Bangladesh and Asia Pacific economic framework

By Farzana Tamannur (TON Bangladesh)

The cold war between the world’s two biggest economic power houses – the USA and China– is open knowledge. As part of the cold war, the economic fight between the rivals has become a common scenario—the US president, when coming to power, sets targets to subdue China in any matters. In contrast, the Chinese President gradually makes his maneuvers to win the game. Eventually, the results of aggressive attitudes shown to each other bring nothing but harm to brand image. The US and China, recognized as the world’s first as well as second-largest economies, are being observed to form distinct economic blocs.

The objectives of launching economic blocs are several. The United States of America eventually gave attention to the Asia-Pacific area by forming Quad also recognized as ‘Quadrilateral Security Dialogue (QSD)’. The Quad associates are USA, India, Australia, and Japan. The purpose of the Quad is to work for an open, prosperous, free, and inclusive Asia-Pacific region. Eventually, the Quad members target to downgrade China’s local influence. 

It is significant to note that IPEF is not a kind of free trade or special trade area. Instead, IPEF’s objective is to impose tariffs on member states however trading among them. IPEF comes as a deterrent to the people who are involved with money laundering. It is an admirable stage in that way. On the contrary, the China-led Regional Complete Economic Partnership (RCEP) was formed as the world’s biggest free trade area deal. Business communities from big to small scale living in RCEP member states benefit from free trade regions like RCEP.

Instead, the countries belonging to IPEF account for about 40 percent of the worldwide GDP. In terms of GDP share in the worldwide context, IPEF is ahead of RCEP, which was launched former. Beyond improving doing business, the IPEF member states are expected to experience a strong economy.

Bangladesh, the world’s 36th largest economy, is going onward steadily economically. With about 6.6 per cent average GDP development over the last 13 years, Bangladesh’s economy has been moving at a fast clip. Unluckily, a South Asian nation, Bangladesh is not a member of RCEP. While Vietnam, recognized as a competitor of Bangladesh, is now enjoying trade facilities as an RCEP member state. As a fast-growing economy similar Vietnam, Bangladesh had better join RCEP. Bangladesh has the prospective to gain enormously from the RCEP bloc if it can join the forum. As per a CNBC report, China will earn around $100 billion, Japan $46 billion, South Korea $23 billion, as well as the ASEAN bloc $19 billion from this bloc.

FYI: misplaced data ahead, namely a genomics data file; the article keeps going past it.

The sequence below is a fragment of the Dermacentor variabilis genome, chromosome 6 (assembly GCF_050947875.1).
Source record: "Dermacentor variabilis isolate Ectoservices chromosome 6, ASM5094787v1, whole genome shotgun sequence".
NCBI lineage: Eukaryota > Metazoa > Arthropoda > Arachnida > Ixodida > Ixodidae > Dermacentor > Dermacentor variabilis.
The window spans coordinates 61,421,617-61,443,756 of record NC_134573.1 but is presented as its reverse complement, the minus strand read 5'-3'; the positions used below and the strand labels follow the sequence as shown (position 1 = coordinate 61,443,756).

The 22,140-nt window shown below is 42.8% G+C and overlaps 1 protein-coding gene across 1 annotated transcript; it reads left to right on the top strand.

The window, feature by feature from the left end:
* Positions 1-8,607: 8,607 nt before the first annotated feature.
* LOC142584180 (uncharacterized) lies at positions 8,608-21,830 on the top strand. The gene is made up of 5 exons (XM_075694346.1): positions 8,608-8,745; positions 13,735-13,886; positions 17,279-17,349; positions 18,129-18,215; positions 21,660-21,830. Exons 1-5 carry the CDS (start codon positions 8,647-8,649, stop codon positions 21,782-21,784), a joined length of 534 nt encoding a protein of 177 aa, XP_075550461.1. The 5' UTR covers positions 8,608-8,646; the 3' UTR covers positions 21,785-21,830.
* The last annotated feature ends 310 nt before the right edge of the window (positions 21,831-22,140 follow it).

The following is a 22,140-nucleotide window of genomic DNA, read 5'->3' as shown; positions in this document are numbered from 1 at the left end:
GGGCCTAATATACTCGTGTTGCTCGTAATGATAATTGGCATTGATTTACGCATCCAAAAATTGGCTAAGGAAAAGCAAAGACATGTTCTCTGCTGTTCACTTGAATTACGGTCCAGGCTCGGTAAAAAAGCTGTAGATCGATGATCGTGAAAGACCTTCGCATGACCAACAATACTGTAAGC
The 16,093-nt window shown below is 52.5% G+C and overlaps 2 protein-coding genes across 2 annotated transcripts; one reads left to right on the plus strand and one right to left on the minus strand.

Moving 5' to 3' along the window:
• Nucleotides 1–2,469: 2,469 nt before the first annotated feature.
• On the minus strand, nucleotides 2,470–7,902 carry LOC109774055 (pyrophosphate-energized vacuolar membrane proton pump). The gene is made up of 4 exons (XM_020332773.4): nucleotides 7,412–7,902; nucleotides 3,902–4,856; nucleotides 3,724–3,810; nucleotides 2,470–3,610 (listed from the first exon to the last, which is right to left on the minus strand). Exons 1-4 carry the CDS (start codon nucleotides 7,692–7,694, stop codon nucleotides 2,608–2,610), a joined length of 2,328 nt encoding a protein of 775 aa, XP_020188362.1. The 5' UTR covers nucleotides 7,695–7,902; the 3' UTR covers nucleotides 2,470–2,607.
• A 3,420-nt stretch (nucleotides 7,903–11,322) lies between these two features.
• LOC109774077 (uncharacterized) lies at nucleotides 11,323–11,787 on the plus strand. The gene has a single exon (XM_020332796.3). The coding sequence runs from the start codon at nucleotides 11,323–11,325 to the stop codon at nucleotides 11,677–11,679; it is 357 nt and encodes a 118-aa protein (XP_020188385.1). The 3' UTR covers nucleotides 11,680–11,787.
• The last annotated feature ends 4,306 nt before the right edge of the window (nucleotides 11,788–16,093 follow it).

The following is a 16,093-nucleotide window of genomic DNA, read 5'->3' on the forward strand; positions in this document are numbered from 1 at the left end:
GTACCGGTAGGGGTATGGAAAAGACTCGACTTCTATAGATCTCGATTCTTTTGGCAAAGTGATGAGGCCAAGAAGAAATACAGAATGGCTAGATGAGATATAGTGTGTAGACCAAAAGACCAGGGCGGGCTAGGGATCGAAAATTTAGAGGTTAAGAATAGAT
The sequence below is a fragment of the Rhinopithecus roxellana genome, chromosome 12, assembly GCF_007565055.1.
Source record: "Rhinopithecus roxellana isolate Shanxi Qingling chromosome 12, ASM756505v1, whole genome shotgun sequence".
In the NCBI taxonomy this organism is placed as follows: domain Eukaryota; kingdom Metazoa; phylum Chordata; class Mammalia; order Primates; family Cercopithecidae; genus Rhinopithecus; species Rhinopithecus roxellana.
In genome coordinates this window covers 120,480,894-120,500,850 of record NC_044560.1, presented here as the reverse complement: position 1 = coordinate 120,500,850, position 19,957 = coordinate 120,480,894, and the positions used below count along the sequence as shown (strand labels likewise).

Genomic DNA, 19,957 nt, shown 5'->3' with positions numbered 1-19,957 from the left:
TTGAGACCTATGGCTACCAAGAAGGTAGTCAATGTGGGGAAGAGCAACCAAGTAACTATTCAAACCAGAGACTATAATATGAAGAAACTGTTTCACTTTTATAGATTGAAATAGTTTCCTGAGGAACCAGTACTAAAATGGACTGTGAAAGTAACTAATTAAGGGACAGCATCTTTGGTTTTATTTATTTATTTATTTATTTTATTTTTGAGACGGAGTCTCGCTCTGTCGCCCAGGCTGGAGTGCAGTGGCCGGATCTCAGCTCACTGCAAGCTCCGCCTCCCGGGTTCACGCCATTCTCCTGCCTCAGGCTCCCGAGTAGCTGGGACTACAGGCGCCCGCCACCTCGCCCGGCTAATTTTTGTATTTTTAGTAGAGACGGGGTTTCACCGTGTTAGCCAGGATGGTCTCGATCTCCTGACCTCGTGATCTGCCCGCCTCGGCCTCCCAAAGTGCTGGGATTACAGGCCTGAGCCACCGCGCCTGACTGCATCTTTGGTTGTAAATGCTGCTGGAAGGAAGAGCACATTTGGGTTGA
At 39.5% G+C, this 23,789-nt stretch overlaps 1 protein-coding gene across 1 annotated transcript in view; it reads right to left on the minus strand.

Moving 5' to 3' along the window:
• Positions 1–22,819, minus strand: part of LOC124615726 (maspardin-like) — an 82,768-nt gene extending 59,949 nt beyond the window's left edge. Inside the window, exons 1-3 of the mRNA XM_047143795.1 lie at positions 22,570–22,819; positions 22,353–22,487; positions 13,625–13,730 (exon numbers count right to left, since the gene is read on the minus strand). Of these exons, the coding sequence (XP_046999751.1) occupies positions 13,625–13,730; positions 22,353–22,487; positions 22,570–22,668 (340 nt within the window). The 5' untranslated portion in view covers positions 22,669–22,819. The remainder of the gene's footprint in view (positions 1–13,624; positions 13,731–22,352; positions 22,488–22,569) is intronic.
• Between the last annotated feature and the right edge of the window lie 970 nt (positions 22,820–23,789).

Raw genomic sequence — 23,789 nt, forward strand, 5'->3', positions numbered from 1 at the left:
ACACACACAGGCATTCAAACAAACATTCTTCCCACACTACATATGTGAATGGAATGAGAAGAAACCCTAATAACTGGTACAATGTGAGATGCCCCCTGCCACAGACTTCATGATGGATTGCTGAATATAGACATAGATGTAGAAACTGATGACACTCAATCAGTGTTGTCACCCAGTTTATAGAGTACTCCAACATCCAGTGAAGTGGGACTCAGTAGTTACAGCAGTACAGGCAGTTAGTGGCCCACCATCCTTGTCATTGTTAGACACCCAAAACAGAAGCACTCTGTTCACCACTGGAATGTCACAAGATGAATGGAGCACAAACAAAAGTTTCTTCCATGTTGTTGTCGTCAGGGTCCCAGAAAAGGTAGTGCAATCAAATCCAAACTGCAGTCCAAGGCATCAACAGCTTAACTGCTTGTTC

It is a piece of good news that US president Joe Biden looks onward to expecting Bangladesh as an IPEF member. In view of White House green signal, Bangladesh’s foreign minister is in uncertainty concerning joining IPEF. Dhaka remains hesitant on this issue owing to IPEF being a US-led economic bloc.

If China’s economic impact to the country is recalled, it is natural for Bangladesh to be uncertain about joining the US-led IPEF. Presently, China is the leading trading partner of Bangladesh. For the last one decade, China has made noteworthy contribution to the economy concerning investment. A daily reported that in FY2019, China was Bangladesh’s biggest source of FDI. In 2021, the Chinese net FDI in Bangladesh was documented at $ 558 billion. Besides, China gave duty-free amenities to Bangladesh on 8,256 products. China’s support in terms of providing zero-tariff treatment in Chinese marketplaces was a blessing for Bangladesh. Sadly, Bangladesh is still yet to reap advantage from Chinese markets over duty-free facilities for 8,256 products.

Dhaka and Washington came onward to develop business relations through signing the Trade and Investment Cooperation Framework Agreement (CFA). CFA was signed founded on three crucial features-labor condition, compliance, plus Intellectual Property Rights (IPR) issues. Since it failed to show proper compliance, Bangladesh might not get the preferred economic advantages from CFA. There has been no noticeable development concerning the TICFA issue–nothing but dialogs between the two nations. But, US investment in Bangladesh is praise worthy.

Bangladesh has gained the entitlement to become a developing country. Now the challenge is to form a fair economy. Many specialists trust that if Bangladesh might join APEF, the country would experience a fair economy. Be that as it might, Bangladesh now needs a huge volume of FDI in achieving economic objectives set by the government. With a view to establishing a strong economic foundations, Bangladesh now needs FDI which must be close to 3 to 4 percent of GDP. Bangladesh better join economic blocs for bring FDI in a larger way. Unfortunately, due to the economic Cold War between China and the US for a protracted period, Bangladesh is in a dilemma regarding joining the economic blocs- RCEP and IPEF.

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